(More) Grade Inflation

On 07/19/2011, in Formal Education, by Jordan Wilson

In Academics Versus Extracurricular Activities, I compared the relative importance of grades versus outside interests when companies assess job candidates.

In my opinion, while grades do play a role in attracting a job offer, other factors play a greater part in the equation. And over time, the importance of grades diminishes significantly.

A lot of this has to do with the difficulty in comparing grades between schools. 

Previously I have written posts on how private schools tend to have higher grades than public schools and where at least one school has inflated its grades to make its graduates appear more attractive to companies.

Today I want to highlight findings from a study that “look at the evolution of grading over time and space at American colleges and universities over the last 70 years.”

The key finding in the analysis is that:

on average across a wide range of schools, A’s represent 43% of all letter grades, an increase of 28 percentage points since 1960 and 12 percentage points since 1988. D’s and F’s total typically less than 10% of all letter grades.

That means that almost half the class is considered an A student.

While some may claim that students work harder and earn the higher marks, it is grade inflation over time. And it makes it difficult to differentiate the true stars of a class (say the top 5%) when so many students receive the same letter grade.

Another difficulty for employers is the variability in grades between schools.

The full study (located behind a pay wall) shows that there are grading differences between public and private schools, between the type of faculty (e.g., engineering versus liberal arts), and geographic locations of schools (e.g., schools located in the southern U.S. grade lower).

None of this is beneficial for those trying to assess graduates’ academic expertise.

As the authors’ state:

undergraduate GPAs are now so saturated at the high end that they have little use as a motivator of students and as an evaluation tool for graduate and professional schools and employers.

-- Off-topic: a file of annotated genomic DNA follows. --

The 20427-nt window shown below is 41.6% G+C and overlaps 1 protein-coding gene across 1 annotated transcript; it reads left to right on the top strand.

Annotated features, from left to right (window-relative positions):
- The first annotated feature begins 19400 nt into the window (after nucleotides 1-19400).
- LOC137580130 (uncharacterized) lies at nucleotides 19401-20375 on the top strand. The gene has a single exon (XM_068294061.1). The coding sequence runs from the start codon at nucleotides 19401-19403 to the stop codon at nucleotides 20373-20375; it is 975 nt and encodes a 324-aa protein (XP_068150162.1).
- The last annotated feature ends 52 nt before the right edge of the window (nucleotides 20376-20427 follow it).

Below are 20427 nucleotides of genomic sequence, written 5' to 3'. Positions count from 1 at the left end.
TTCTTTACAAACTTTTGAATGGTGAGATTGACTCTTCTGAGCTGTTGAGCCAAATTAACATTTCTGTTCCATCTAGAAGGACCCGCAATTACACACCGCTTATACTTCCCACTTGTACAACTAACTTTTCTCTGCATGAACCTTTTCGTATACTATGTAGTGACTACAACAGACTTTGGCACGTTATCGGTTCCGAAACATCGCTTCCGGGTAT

I have to agree.

So What Do Employers Rely On?

If I cannot rely on grades to differentiate job candidates, I need to look at two other areas.

One, do they have actual knowledge as a basis for the position?

That means I must quiz potential employees on their skills to split out the top 1% A student from the one down at the 43% lower tier. Usually this involves both strictly technical and practical application questions.

Two, I must look at their extracurricular activities.

I do this to determine if they have any practical experience or interests that may indicate positive job performance.

Many of my management peers feel the same way as I and assess applicants accordingly.

What You Should Do

When preparing to start you career, focus on three things.

Yes, get good grades if you can. But too many students focus solely on achieving high grades and leave it at that.

More importantly, actually learn the skills you need for whatever career path you intend to take. Employers need staff that know the involved work requirements. Not simply someone that knows how to write an exam.

And augment that actual knowledge with extracurricular activities that will assist in your career progression. Consider what skills and experiences are valuable in your career path. Then try and develop them in your summer jobs, volunteer work, hobbies, and so on.

Comments are closed.

© 2009-2017 Personal Wealth Management All Rights Reserved -- Copyright notice by Blog Copyright